At the onset of the novel coronavirus pandemic in March 2020, business, as usual, came to a halt. In the United States and around the world, offices made the transition to a remote workplace suddenly, using work from home apps to fuel the transformation.
Before the pandemic, an estimated 37 percent of American jobs could, in theory, be done full-time from home, but this was not reality. The total amount of American workers who worked from home at least half the time was only 4 percent.
But now, researchers predict that 40 percent or more of full-time employees in the United States will continue working primarily from home 12-months post-pandemic.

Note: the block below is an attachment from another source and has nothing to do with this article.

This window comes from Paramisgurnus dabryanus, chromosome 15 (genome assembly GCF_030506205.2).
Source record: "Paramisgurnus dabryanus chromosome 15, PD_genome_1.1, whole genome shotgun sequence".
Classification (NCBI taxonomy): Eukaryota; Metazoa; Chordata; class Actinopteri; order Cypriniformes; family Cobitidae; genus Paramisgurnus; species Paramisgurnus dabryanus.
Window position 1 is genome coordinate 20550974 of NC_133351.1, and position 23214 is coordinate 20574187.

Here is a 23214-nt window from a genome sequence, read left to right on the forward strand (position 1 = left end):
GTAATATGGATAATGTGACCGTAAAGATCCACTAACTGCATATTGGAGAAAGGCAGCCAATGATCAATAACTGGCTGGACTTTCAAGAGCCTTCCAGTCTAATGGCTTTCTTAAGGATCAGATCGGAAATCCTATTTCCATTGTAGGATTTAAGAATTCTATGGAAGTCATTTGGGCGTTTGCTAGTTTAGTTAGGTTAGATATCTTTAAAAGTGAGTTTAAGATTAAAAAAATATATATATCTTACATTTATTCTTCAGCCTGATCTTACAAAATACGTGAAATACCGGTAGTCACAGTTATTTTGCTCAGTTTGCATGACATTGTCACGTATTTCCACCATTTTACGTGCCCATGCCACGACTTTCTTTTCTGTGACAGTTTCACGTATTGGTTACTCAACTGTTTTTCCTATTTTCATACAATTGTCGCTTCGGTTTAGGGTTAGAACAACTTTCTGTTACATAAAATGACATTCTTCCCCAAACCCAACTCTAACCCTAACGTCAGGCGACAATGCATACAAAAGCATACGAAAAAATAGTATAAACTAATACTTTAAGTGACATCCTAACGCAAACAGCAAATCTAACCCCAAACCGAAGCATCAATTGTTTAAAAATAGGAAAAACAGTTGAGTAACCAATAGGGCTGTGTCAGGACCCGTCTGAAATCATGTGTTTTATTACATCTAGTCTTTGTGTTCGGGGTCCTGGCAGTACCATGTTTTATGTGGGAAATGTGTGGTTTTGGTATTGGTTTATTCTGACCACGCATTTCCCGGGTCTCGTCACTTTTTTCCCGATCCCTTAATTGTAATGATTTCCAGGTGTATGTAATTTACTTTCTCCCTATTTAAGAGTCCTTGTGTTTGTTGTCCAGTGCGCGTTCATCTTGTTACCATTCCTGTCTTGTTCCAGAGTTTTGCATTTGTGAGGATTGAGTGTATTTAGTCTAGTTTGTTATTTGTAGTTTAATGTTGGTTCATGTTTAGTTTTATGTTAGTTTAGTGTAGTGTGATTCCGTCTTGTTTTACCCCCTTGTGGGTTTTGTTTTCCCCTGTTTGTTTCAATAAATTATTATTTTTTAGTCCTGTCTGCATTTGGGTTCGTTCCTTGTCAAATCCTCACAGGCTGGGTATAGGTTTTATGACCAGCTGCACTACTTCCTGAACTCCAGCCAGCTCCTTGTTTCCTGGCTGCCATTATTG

Although this seems to be a welcomed transition, it is not comfortable. There are a lot of growing pains, especially when the change is unexpected. According to a survey by the Society of Human Resource Management, over 70 percent of employers reported difficulties when transitioning to remote work.